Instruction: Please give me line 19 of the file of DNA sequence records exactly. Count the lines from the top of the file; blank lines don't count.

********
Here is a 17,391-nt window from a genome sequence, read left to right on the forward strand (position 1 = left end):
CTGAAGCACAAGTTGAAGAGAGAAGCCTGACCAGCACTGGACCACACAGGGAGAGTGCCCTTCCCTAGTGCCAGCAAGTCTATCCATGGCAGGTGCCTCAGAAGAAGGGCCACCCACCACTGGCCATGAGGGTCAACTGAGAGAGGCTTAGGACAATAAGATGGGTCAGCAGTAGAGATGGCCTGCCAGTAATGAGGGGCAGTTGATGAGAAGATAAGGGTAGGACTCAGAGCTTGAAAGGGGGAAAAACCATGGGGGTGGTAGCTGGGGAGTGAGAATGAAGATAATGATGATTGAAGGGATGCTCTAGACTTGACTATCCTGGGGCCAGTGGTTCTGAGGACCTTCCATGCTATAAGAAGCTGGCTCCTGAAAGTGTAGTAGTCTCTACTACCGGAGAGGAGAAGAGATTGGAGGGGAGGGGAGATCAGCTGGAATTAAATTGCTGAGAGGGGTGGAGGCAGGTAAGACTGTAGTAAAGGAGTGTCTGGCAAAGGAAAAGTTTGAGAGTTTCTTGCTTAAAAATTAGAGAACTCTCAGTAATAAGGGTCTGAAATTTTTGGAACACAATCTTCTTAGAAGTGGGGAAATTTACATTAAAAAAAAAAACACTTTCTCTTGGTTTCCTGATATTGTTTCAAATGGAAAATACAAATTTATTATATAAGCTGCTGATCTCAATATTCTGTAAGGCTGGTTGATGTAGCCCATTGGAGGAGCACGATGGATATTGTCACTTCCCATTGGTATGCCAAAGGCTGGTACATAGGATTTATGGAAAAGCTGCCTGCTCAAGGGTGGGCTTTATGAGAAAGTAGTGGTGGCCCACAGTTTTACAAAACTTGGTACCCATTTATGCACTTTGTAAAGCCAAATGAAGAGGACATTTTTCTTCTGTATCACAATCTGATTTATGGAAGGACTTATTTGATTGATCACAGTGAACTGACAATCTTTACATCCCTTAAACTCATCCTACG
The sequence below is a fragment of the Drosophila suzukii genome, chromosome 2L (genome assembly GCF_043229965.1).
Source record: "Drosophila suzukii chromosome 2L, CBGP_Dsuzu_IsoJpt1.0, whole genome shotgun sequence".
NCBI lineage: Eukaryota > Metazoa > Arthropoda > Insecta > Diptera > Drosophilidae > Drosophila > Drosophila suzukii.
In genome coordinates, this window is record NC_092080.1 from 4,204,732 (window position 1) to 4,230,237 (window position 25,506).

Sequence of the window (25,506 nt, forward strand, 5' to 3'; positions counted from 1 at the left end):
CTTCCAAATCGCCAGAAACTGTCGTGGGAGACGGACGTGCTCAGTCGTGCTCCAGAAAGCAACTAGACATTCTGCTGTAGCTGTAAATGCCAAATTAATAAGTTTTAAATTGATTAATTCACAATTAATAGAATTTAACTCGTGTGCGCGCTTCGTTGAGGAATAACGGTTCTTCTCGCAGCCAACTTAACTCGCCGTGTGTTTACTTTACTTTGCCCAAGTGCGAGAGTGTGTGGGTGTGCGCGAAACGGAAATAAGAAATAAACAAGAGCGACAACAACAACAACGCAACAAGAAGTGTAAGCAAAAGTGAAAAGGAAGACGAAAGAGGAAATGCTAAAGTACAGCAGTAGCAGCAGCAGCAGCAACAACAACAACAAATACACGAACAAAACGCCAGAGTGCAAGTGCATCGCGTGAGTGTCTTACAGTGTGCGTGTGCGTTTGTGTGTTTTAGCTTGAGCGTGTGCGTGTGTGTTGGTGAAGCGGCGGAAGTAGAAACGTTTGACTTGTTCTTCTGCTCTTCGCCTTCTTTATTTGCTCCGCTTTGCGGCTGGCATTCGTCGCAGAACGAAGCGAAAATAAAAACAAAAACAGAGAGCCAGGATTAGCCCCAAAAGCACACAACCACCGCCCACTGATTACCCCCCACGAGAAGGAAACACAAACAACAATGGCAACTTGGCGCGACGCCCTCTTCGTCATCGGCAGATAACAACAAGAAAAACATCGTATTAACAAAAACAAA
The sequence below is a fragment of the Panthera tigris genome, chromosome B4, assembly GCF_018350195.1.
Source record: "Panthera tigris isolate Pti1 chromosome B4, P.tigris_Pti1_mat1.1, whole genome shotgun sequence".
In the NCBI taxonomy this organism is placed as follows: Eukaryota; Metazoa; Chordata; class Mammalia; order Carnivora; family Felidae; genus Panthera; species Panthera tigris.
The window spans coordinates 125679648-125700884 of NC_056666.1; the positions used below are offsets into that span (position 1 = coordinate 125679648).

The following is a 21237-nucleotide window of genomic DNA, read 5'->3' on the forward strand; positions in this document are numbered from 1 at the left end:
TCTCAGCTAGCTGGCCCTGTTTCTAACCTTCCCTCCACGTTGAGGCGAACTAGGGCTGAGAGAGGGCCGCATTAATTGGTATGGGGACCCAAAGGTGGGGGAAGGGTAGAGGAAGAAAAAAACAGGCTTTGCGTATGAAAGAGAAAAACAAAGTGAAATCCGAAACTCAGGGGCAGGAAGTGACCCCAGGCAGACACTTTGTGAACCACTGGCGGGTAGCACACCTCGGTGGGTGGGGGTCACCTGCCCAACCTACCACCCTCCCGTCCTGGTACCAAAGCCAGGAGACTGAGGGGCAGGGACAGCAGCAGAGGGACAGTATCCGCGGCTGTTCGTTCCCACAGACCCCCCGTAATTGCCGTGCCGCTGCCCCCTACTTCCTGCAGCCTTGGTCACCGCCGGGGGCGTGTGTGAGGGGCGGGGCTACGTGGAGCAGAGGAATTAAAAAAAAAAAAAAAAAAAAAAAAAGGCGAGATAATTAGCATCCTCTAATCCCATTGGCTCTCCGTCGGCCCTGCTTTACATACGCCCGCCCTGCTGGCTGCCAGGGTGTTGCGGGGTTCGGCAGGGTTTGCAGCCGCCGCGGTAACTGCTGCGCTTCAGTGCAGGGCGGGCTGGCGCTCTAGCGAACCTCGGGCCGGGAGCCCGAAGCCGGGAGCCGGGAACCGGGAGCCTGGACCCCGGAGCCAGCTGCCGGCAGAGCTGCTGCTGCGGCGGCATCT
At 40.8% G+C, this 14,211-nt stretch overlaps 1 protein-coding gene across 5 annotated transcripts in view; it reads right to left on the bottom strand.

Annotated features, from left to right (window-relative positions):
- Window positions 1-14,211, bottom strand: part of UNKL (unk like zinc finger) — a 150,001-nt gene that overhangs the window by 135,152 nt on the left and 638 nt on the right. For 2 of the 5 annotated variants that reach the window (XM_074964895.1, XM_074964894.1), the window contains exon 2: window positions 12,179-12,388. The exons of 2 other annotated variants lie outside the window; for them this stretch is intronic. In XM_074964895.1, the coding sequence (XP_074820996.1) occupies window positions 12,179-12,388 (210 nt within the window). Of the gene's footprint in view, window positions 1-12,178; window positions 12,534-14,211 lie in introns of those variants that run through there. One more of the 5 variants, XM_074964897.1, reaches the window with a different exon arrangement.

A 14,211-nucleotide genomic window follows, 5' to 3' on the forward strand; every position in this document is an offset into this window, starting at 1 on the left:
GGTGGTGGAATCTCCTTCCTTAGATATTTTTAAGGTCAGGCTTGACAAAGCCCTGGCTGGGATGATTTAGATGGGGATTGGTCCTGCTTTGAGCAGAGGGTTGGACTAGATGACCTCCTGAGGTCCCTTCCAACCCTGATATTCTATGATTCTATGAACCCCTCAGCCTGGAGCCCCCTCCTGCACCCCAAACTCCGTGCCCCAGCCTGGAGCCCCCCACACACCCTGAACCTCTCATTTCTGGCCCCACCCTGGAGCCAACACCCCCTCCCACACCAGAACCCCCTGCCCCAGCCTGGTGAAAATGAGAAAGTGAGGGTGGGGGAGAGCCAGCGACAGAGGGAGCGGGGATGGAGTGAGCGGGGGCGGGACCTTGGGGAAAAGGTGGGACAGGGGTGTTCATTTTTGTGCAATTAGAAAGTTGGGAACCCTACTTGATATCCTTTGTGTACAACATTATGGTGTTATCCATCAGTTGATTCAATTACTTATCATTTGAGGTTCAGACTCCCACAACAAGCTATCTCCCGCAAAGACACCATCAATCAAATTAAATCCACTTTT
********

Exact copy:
GGTGGTGGAATCTCCTTCCTTAGATATTTTTAAGGTCAGGCTTGACAAAGCCCTGGCTGGGATGATTTAGATGGGGATTGGTCCTGCTTTGAGCAGAGGGTTGGACTAGATGACCTCCTGAGGTCCCTTCCAACCCTGATATTCTATGATTCTATGAACCCCTCAGCCTGGAGCCCCCTCCTGCACCCCAAACTCCGTGCCCCAGCCTGGAGCCCCCCACACACCCTGAACCTCTCATTTCTGGCCCCACCCTGGAGCCAACACCCCCTCCCACACCAGAACCCCCTGCCCCAGCCTGGTGAAAATGAGAAAGTGAGGGTGGGGGAGAGCCAGCGACAGAGGGAGCGGGGATGGAGTGAGCGGGGGCGGGACCTTGGGGAAAAGGTGGGACAGGGGTGTTCATTTTTGTGCAATTAGAAAGTTGGGAACCCTACTTGATATCCTTTGTGTACAACATTATGGTGTTATCCATCAGTTGATTCAATTACTTATCATTTGAGGTTCAGACTCCCACAACAAGCTATCTCCCGCAAAGACACCATCAATCAAATTAAATCCACTTTT